Tailoring sexual and reproductive health services to meet the needs of people living with the human immuno-deficiency virus (HIV) is a growing concern but there are few insights into these issues where HIV is most prevalent. This cross-sectional study investigated the fertility intentions and associated health care needs of 459 women and men, not sampled as intimate partners of each other, living with HIV in Cape Town, South Africa. An almost equal proportion of women (55%) and men (43%) living with HIV, reported not intending to have children as were open to the possibility of having children (45 and 57%, respectively). Overall, greater intentions to have children were associated with being male, having fewer children, living in an informal settlement and use of antiretroviral therapy. There were important gender differences in the determinants of future childbearing intentions, with being on HAART strongly associated with women's fertility intentions. Gender differences were also apparent in participants' key reasons for wanting children. A minority of participants had discussed their reproductive intentions and related issues with HIV health care providers. There is an urgent need for intervention models to integrate HIV care with sexual and reproduction health counseling and services that account for the diverse reproductive needs of these populations.
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"In recent years, there has been an increased focus on the psychosocial aspects of HIV-discordance (Persson 2008; Persson & Richards 2008; Rispel, Cloete, Metcalf, Moody & Caswell 2012; Rispel, Metcalf, Moody, Cloete & Caswell 2011). Notwithstanding the increased focus on the psychosocial aspects of HIV-discordance, studies have tended to focus on the reproductive decisions of sero-discordant couples (Cook, Hayden, Weiss & Jones 2014; Cooper, Harries, Myer, Orner & Bracken 2007; Cooper, Moodley, Zweigenthal, Bekker, Shah & Myer 2009; Rispel et al. 2011; Withers, Dworkin, Harrington, Kwena, Onono, Bukusi, et al. 2013). There is a dearth of studies on stigma experienced by couples in a sero-discordant relationship . "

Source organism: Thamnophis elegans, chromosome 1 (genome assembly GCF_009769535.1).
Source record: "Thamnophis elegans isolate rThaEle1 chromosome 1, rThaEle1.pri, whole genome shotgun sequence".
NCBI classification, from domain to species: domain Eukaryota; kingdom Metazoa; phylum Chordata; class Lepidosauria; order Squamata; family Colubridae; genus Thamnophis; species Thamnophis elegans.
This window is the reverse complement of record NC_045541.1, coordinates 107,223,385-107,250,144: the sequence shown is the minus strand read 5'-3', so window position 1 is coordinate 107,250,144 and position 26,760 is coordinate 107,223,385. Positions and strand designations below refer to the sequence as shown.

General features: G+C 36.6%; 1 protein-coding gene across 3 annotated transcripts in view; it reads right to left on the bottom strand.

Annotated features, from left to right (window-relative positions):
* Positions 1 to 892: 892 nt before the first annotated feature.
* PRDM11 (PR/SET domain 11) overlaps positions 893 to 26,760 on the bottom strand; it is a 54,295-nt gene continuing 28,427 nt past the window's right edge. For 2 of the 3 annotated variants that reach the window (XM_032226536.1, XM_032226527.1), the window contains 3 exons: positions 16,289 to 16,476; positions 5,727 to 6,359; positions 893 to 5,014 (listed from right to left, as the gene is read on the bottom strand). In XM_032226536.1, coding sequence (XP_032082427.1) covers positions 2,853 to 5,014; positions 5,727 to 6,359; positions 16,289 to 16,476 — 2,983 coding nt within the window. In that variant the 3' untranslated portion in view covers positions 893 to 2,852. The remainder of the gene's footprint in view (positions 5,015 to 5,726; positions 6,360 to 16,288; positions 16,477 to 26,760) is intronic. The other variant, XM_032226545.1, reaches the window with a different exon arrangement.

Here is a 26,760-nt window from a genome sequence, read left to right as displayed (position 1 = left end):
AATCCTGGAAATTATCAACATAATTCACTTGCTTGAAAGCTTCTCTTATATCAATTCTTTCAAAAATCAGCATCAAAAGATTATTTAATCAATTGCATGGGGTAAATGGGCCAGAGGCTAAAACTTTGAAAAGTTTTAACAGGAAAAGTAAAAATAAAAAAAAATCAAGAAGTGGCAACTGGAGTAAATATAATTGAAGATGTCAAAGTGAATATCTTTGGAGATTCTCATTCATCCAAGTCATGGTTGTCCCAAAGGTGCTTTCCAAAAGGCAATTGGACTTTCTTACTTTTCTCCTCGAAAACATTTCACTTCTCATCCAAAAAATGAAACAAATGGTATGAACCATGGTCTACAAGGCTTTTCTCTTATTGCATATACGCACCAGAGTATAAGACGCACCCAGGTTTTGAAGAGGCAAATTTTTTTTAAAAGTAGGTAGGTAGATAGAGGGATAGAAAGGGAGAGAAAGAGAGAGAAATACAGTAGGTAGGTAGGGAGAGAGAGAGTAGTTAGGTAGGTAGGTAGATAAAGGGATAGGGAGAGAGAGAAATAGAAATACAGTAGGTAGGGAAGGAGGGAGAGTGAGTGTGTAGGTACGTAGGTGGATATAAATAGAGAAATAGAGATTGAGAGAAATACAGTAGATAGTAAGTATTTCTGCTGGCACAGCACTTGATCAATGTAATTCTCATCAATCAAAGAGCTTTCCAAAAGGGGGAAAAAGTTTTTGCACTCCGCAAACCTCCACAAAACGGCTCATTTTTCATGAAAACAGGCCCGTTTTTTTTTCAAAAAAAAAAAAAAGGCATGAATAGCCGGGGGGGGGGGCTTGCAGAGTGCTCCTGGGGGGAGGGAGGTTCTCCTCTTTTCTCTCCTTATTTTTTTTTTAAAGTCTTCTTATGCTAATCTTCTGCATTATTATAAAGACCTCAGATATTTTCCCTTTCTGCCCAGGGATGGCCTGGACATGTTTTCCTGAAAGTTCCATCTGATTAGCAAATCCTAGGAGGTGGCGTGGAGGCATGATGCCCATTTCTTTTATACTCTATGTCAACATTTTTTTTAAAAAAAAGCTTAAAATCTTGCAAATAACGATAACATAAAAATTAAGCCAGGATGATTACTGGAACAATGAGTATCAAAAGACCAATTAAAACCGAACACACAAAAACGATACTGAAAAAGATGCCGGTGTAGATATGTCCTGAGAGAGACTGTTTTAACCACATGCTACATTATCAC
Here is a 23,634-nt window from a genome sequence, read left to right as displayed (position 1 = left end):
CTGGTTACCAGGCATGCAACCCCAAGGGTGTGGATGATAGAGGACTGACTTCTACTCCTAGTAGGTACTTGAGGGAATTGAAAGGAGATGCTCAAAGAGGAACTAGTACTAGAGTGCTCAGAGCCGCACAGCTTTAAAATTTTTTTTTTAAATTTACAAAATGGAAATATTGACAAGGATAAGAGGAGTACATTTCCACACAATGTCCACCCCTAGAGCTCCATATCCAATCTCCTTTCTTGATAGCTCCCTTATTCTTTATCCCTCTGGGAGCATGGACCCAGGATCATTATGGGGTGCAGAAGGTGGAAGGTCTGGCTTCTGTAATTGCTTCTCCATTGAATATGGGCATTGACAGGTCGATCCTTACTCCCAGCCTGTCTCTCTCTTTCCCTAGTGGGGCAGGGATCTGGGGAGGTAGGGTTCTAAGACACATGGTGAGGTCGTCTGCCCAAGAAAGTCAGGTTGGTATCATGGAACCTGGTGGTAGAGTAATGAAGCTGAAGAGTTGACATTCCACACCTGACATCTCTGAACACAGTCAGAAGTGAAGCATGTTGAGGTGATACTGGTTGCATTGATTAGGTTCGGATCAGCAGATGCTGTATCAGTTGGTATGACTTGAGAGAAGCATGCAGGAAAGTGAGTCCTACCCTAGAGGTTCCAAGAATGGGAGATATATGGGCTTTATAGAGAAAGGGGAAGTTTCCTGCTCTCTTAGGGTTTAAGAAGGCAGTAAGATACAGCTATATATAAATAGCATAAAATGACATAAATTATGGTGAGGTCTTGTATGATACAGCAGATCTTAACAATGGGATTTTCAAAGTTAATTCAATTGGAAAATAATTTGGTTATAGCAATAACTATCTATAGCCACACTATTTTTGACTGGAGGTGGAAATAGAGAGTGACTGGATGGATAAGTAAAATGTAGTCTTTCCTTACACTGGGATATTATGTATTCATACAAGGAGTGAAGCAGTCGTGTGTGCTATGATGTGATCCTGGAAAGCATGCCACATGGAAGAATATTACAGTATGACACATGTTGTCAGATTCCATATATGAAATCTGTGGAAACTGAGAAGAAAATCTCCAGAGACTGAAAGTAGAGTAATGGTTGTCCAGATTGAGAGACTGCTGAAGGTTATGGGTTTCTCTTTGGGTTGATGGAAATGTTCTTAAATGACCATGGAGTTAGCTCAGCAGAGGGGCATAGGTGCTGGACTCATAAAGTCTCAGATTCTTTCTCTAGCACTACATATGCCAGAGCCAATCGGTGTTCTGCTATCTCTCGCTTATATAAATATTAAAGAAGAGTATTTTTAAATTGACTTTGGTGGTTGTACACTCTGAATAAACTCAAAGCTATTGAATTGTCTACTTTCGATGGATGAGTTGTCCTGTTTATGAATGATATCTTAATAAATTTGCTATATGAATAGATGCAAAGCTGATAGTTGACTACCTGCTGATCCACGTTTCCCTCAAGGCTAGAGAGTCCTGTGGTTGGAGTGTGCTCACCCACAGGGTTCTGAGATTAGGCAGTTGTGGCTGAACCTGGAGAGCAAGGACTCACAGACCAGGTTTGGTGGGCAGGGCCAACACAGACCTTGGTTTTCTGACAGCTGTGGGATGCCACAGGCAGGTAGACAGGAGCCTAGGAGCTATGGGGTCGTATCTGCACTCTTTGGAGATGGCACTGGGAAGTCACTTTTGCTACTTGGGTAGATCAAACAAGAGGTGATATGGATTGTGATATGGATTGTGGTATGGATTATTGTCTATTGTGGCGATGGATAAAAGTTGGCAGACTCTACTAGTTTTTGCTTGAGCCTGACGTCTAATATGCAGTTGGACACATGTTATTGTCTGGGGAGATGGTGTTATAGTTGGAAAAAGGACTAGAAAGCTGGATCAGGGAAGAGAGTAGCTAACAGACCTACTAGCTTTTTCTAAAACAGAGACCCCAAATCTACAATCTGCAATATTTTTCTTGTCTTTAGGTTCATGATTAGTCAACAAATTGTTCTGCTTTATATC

"In a recent study, 31% of HIV-infected men and women in care in Uganda reported wanting to have children, yet nearly twothirds had never discussed their fertility desires with a provider . Globally, client conversations with HIV care providers about pregnancy plans are infrequent, as shown in studies from sub-Saharan Africa1617181920, South America [21– 23], North America242526, and Europe . We used qualitative methods to explore healthcare providers' perspectives and current practice regarding reproductive counseling for women and men living with HIV and seeking HIV-related care in southwestern Uganda. "
[Show abstract][Hide abstract]ABSTRACT: We explored healthcare provider perspectives and practices regarding safer conception counseling for HIV-affected clients.
We conducted semistructured interviews with 38 providers (medical and clinical officers, nurses, peer counselors, and village health workers) delivering care to HIV-infected clients across 5 healthcare centres in Mbarara District, Uganda. Interview transcripts were analyzed using content analysis.
Of 38 providers, 76% were women with median age 34 years (range 24–57). First, we discuss providers’ reproductive counseling practices. Emergent themes include that providers (1) assess reproductive goals of HIV-infected female clients frequently, but infrequently for male clients; (2) offer counseling focused on “family planning” and maternal and child health; (3) empathize with the importance of having children for HIV-affected clients; and (4) describe opportunities to counsel HIV-serodiscordant couples. Second, we discuss provider-level challenges that impede safer conception counseling. Emergent themes included the following: (1) providers struggle to translate reproductive rights language into individualized risk reduction given concerns about maternal health and HIV transmission and (2) providers lack safer conception training and support needed to provide counseling.
Tailored guidelines and training are required for providers to implement safer conception counseling. Such support must respond to provider experiences with adverse HIV-related maternal and child outcomes and a national emphasis on pregnancy prevention.
"HIV prevention messaging continues to dominate the reproductive health service landscape for PLHIV, with an emphasis on condom use to prevent HIV transmission and to avoid unintended concep- tion . Support for PLHIV to have children without transmitting HIV to their partners or future children is largely lacking [10,14,15]. Preventing mother to child transmission of HIV (PMTCT) has been an important first step in addressing the risks of vertical transmission associated with childbearing [16,17]. "
[Show abstract][Hide abstract]ABSTRACT: The childbearing needs of people living with HIV (PLHIV) and the experiences of healthcare providers serving them are explored. We examine provider and client knowledge and views on safer conception methods.